My relationship with obesity as a chronic disease started when I left competitive swimming and did not modify my caloric intake. Even though I was not spending any time in the pool, I still ate as if I still were a competitive swimmer. The numbers on the scale were going up so fast. 

In 2008, after several years of fighting cancer, I lost my mom, during that time, I developed anxiety. Food became my refuge as it never judges you and is always available to make you feel better. Can you imagine, every night, I could eat 18 donuts and 2 liters of Coca-Cola? That became my routine without even thinking. I found refuge in food from all the pain I was suffering. Eating was how I was able to fall asleep, and it was how I found a way to calm my anxiety and not think about the pain of loss. 

After several months of the repeated behavior, I woke up at 6 am to get ready for work, and I could not put on my shoes; I had to ask my dad for help. At work, I also had problems due to my condition, because of sleep apnea and not resting at night. Every so often, I had to nap while hiding in the bathroom. Also, my disease, my BMI was 54, which prevented me from performing some tasks, such as climbing a ladder, entering through some workplace doors.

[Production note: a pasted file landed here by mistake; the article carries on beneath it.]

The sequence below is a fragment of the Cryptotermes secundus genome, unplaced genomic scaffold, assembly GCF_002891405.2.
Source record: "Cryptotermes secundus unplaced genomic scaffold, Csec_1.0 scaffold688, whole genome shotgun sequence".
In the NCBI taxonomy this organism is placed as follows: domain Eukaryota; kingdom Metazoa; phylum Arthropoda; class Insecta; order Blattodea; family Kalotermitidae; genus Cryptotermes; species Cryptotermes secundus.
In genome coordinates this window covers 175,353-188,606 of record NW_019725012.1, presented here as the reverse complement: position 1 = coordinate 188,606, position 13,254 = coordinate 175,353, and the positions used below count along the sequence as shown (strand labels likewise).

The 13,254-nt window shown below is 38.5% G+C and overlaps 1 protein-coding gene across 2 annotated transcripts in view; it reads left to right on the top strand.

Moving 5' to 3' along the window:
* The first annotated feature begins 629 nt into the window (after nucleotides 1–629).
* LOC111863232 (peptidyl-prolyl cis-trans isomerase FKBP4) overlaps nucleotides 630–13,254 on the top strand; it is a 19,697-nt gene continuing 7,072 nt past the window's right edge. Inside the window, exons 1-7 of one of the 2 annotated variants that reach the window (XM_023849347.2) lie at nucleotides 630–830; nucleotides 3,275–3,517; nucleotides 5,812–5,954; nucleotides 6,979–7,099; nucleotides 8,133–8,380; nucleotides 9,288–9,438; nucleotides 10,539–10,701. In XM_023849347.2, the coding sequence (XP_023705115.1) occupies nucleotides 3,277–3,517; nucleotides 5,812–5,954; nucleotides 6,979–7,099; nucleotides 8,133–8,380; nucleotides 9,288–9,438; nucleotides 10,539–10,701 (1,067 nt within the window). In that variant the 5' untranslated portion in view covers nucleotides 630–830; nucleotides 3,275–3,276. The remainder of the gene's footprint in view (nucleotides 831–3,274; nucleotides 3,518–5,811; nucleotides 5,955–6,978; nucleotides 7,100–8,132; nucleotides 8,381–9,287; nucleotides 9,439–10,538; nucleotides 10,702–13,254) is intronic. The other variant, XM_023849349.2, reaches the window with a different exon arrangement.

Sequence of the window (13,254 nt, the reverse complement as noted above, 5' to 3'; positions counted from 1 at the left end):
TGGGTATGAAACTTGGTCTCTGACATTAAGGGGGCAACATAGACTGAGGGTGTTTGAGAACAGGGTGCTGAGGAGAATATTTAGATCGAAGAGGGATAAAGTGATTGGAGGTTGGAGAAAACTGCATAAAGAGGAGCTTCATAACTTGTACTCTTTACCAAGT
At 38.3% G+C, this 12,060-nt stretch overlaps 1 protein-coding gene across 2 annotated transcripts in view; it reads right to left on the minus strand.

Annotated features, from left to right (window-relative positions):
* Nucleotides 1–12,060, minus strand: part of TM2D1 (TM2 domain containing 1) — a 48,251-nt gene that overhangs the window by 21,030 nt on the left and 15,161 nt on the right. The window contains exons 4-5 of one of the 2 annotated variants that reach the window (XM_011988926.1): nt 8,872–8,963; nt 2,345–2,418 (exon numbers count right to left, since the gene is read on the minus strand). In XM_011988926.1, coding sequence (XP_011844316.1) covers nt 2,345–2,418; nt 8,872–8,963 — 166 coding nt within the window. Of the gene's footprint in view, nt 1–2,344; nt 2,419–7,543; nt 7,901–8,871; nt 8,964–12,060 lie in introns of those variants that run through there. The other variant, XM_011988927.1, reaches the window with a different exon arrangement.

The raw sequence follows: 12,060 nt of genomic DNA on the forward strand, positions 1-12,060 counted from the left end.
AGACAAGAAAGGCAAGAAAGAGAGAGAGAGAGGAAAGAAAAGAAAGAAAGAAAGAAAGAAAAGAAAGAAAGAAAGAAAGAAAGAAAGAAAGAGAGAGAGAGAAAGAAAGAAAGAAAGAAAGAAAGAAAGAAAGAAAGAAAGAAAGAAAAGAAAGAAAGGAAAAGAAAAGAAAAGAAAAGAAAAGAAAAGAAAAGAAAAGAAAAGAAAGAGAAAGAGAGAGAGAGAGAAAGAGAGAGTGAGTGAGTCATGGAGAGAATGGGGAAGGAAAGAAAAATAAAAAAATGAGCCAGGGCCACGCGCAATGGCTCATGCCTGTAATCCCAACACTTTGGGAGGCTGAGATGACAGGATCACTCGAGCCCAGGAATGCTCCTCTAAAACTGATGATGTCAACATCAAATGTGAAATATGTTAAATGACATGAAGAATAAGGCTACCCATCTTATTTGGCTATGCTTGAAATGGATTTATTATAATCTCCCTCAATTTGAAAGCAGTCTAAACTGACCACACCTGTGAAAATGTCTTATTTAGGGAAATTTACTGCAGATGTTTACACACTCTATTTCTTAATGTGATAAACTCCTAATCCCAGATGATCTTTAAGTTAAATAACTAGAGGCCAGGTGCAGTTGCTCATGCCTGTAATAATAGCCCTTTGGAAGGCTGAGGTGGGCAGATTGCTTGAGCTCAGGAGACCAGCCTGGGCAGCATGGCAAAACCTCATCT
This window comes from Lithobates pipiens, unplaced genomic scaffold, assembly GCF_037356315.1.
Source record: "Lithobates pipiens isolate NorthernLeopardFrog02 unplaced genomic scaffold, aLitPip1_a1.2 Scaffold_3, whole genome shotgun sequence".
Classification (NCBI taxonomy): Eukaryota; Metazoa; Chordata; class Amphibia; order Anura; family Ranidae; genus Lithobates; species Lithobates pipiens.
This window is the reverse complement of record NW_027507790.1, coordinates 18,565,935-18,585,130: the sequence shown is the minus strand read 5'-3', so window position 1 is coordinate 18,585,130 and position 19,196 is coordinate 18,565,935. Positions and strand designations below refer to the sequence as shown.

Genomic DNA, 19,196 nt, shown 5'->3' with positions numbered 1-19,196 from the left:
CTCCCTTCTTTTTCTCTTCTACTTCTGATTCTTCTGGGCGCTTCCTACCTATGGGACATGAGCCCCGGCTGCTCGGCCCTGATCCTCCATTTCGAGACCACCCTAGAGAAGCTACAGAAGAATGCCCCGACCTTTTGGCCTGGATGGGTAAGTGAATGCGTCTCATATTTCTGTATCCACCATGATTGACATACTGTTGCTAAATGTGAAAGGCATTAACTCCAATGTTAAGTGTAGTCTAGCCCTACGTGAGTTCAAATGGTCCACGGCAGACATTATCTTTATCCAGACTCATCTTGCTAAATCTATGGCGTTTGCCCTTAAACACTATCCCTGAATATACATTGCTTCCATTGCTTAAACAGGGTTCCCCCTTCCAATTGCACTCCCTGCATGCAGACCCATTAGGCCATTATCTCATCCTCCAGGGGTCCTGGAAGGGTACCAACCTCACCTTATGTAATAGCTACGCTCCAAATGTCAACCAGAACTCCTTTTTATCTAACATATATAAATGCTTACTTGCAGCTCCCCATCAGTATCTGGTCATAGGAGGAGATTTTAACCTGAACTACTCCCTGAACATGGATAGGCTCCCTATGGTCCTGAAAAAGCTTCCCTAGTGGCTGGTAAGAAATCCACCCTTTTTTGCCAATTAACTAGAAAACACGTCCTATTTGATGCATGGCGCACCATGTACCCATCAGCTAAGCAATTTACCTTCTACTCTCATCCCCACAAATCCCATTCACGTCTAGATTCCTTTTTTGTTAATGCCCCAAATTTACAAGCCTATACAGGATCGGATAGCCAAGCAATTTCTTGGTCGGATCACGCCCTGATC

After five years without medical support, I heard an alarm on my head. At that very moment, I decided to put myself in the hands of a specialist, after several years and more than a thousand diets and without reducing my weight. In 2014 I was submitted to a tubular gastroscopy with which I managed to lose weight (100Kg in 365 days). After several years of suffering from gastric reflux, I had to undergo surgery again in 2019 to undergo a Gastric Bypass. 

Today everything is perfect, but with care, because a person who has controlled obesity is a patient of obesity for all his life. Bariatric surgery is a great tool, but it is much more effective if supported by lifestyle.

Federico Luis con su antigua camisa de cuando pesaba 180 kilos—Foto Roberto Ruiz 9-11-2015